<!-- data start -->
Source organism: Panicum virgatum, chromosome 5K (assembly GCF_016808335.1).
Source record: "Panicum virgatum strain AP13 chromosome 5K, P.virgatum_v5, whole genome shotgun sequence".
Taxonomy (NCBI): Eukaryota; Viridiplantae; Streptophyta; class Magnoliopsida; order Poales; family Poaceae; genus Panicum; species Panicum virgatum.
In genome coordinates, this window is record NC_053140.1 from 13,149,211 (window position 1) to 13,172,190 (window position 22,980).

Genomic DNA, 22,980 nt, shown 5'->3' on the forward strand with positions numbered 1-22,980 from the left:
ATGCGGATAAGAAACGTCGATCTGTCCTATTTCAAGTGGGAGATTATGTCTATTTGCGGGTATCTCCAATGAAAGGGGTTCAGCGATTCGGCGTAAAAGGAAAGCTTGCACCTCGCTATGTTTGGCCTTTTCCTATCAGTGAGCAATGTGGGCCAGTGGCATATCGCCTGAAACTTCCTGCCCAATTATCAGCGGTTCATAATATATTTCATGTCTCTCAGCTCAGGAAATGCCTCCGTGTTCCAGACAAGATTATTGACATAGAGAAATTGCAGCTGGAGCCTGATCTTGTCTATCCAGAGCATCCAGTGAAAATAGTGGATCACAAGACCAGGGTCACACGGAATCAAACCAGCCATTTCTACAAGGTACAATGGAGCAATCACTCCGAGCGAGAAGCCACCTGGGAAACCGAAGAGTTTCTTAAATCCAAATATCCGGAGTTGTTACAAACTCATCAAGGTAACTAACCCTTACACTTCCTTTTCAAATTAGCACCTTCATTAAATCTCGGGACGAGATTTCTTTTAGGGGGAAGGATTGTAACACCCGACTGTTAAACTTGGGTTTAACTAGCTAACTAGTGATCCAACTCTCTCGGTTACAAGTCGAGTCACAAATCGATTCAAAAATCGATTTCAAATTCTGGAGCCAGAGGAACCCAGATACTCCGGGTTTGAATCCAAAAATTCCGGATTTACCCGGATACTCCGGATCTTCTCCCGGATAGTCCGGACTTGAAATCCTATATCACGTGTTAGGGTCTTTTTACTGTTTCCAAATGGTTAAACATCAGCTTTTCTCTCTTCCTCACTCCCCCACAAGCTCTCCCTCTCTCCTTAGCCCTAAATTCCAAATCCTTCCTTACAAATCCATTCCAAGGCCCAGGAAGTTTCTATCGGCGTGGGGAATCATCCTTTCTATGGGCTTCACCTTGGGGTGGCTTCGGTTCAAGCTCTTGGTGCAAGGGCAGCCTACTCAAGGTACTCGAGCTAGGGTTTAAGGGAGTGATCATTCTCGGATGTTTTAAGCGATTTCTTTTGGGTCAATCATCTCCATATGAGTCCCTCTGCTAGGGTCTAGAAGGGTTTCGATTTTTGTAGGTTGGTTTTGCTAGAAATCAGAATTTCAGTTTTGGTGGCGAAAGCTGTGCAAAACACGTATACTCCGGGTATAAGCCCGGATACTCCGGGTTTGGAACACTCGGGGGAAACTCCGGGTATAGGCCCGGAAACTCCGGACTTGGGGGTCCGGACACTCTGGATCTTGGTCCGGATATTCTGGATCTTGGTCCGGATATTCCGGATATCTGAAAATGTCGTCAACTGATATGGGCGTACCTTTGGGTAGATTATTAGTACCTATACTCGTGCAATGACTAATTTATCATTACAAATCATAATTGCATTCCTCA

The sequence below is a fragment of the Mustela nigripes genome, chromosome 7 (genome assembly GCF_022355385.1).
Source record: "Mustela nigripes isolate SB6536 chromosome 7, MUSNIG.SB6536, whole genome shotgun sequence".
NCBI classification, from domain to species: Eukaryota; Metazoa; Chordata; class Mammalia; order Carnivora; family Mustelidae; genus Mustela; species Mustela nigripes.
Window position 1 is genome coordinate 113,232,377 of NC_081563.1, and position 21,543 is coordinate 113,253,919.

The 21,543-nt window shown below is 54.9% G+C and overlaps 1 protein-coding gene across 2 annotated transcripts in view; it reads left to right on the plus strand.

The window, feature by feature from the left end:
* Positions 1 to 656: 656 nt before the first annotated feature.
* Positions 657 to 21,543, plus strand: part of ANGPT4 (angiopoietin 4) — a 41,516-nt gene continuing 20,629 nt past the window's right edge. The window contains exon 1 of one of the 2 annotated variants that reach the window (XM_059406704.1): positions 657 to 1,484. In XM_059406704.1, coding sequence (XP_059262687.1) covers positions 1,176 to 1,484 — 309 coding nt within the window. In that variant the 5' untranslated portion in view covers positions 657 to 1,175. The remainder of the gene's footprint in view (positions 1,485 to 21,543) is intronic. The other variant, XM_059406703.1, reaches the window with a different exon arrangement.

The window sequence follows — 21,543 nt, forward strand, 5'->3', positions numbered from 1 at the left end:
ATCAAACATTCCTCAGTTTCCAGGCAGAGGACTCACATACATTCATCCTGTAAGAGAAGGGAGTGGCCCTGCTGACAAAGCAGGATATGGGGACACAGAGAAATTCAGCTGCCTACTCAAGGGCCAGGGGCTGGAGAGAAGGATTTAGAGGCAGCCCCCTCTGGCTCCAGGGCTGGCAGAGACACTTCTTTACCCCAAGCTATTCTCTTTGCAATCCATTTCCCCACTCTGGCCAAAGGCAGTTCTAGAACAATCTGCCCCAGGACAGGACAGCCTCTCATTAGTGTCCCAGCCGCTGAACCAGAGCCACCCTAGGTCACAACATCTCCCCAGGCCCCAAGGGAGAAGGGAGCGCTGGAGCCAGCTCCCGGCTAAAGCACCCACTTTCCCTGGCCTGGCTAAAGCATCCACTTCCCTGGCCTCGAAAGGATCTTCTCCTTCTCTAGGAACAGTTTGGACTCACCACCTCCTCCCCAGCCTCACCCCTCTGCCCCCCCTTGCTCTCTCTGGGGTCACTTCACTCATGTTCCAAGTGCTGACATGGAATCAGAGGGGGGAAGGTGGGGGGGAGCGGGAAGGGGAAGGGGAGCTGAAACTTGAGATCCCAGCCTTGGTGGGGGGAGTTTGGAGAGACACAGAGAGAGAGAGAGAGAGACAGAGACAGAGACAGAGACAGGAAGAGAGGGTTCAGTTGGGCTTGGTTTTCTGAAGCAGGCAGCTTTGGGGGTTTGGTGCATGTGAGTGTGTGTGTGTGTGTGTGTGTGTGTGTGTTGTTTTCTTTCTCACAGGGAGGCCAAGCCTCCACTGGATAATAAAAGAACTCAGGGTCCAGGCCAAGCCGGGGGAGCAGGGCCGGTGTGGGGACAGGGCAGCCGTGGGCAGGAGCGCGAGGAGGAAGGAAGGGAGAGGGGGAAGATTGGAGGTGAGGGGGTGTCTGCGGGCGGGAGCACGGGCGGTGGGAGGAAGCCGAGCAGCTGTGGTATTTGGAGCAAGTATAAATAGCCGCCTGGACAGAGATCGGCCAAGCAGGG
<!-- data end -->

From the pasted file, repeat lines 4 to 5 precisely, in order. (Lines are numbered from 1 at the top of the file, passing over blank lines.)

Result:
In genome coordinates, this window is record NC_053140.1 from 13,149,211 (window position 1) to 13,172,190 (window position 22,980).

Genomic DNA, 22,980 nt, shown 5'->3' on the forward strand with positions numbered 1-22,980 from the left: